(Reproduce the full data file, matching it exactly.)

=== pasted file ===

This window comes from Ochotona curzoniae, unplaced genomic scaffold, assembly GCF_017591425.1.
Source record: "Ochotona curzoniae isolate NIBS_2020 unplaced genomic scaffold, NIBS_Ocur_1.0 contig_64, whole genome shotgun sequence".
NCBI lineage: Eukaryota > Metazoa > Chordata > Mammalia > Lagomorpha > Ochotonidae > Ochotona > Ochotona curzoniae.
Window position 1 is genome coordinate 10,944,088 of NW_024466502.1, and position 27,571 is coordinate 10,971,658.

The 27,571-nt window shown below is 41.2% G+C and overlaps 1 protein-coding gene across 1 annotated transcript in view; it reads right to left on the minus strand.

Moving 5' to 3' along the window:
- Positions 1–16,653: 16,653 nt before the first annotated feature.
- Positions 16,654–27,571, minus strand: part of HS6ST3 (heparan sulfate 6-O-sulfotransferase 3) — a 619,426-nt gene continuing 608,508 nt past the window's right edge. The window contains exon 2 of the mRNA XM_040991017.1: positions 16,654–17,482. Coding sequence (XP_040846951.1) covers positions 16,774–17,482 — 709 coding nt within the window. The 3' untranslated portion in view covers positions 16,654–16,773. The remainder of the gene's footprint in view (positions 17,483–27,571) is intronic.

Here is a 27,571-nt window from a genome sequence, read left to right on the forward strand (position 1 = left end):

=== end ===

This window comes from Ochotona curzoniae, unplaced genomic scaffold, assembly GCF_017591425.1.
Source record: "Ochotona curzoniae isolate NIBS_2020 unplaced genomic scaffold, NIBS_Ocur_1.0 contig_64, whole genome shotgun sequence".
NCBI lineage: Eukaryota > Metazoa > Chordata > Mammalia > Lagomorpha > Ochotonidae > Ochotona > Ochotona curzoniae.
Window position 1 is genome coordinate 10,944,088 of NW_024466502.1, and position 27,571 is coordinate 10,971,658.

The 27,571-nt window shown below is 41.2% G+C and overlaps 1 protein-coding gene across 1 annotated transcript in view; it reads right to left on the minus strand.

Moving 5' to 3' along the window:
- Positions 1–16,653: 16,653 nt before the first annotated feature.
- Positions 16,654–27,571, minus strand: part of HS6ST3 (heparan sulfate 6-O-sulfotransferase 3) — a 619,426-nt gene continuing 608,508 nt past the window's right edge. The window contains exon 2 of the mRNA XM_040991017.1: positions 16,654–17,482. Coding sequence (XP_040846951.1) covers positions 16,774–17,482 — 709 coding nt within the window. The 3' untranslated portion in view covers positions 16,654–16,773. The remainder of the gene's footprint in view (positions 17,483–27,571) is intronic.

Here is a 27,571-nt window from a genome sequence, read left to right on the forward strand (position 1 = left end):